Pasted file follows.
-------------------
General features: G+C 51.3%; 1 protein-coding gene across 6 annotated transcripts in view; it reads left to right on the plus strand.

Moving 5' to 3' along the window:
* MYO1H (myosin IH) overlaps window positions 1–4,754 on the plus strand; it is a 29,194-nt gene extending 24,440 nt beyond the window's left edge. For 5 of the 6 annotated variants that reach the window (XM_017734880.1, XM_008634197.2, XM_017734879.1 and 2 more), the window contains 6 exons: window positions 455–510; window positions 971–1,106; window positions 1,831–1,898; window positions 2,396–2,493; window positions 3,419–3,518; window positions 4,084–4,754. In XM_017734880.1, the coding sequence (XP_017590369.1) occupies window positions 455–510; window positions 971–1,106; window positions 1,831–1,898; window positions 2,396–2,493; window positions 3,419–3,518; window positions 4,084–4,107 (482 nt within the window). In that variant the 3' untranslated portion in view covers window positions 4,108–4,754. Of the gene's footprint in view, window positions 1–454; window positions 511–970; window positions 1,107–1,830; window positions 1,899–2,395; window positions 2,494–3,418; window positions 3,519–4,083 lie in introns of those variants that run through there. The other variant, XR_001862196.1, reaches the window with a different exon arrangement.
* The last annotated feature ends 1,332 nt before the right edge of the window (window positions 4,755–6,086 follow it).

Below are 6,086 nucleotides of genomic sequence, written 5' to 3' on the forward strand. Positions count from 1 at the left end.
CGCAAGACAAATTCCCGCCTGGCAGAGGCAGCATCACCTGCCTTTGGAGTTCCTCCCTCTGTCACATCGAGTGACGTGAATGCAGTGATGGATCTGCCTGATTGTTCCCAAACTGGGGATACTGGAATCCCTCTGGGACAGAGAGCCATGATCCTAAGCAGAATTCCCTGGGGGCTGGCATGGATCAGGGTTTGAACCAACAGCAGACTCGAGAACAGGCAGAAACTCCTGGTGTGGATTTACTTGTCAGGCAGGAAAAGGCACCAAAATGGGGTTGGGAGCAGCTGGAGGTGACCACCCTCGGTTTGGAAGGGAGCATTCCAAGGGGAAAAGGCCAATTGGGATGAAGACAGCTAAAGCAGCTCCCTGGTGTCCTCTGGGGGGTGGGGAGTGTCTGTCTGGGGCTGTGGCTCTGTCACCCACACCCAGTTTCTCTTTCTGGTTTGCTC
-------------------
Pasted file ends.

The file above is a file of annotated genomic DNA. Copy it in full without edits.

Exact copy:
General features: G+C 51.3%; 1 protein-coding gene across 6 annotated transcripts in view; it reads left to right on the plus strand.

Moving 5' to 3' along the window:
* MYO1H (myosin IH) overlaps window positions 1–4,754 on the plus strand; it is a 29,194-nt gene extending 24,440 nt beyond the window's left edge. For 5 of the 6 annotated variants that reach the window (XM_017734880.1, XM_008634197.2, XM_017734879.1 and 2 more), the window contains 6 exons: window positions 455–510; window positions 971–1,106; window positions 1,831–1,898; window positions 2,396–2,493; window positions 3,419–3,518; window positions 4,084–4,754. In XM_017734880.1, the coding sequence (XP_017590369.1) occupies window positions 455–510; window positions 971–1,106; window positions 1,831–1,898; window positions 2,396–2,493; window positions 3,419–3,518; window positions 4,084–4,107 (482 nt within the window). In that variant the 3' untranslated portion in view covers window positions 4,108–4,754. Of the gene's footprint in view, window positions 1–454; window positions 511–970; window positions 1,107–1,830; window positions 1,899–2,395; window positions 2,494–3,418; window positions 3,519–4,083 lie in introns of those variants that run through there. The other variant, XR_001862196.1, reaches the window with a different exon arrangement.
* The last annotated feature ends 1,332 nt before the right edge of the window (window positions 4,755–6,086 follow it).

Below are 6,086 nucleotides of genomic sequence, written 5' to 3' on the forward strand. Positions count from 1 at the left end.
CGCAAGACAAATTCCCGCCTGGCAGAGGCAGCATCACCTGCCTTTGGAGTTCCTCCCTCTGTCACATCGAGTGACGTGAATGCAGTGATGGATCTGCCTGATTGTTCCCAAACTGGGGATACTGGAATCCCTCTGGGACAGAGAGCCATGATCCTAAGCAGAATTCCCTGGGGGCTGGCATGGATCAGGGTTTGAACCAACAGCAGACTCGAGAACAGGCAGAAACTCCTGGTGTGGATTTACTTGTCAGGCAGGAAAAGGCACCAAAATGGGGTTGGGAGCAGCTGGAGGTGACCACCCTCGGTTTGGAAGGGAGCATTCCAAGGGGAAAAGGCCAATTGGGATGAAGACAGCTAAAGCAGCTCCCTGGTGTCCTCTGGGGGGTGGGGAGTGTCTGTCTGGGGCTGTGGCTCTGTCACCCACACCCAGTTTCTCTTTCTGGTTTGCTC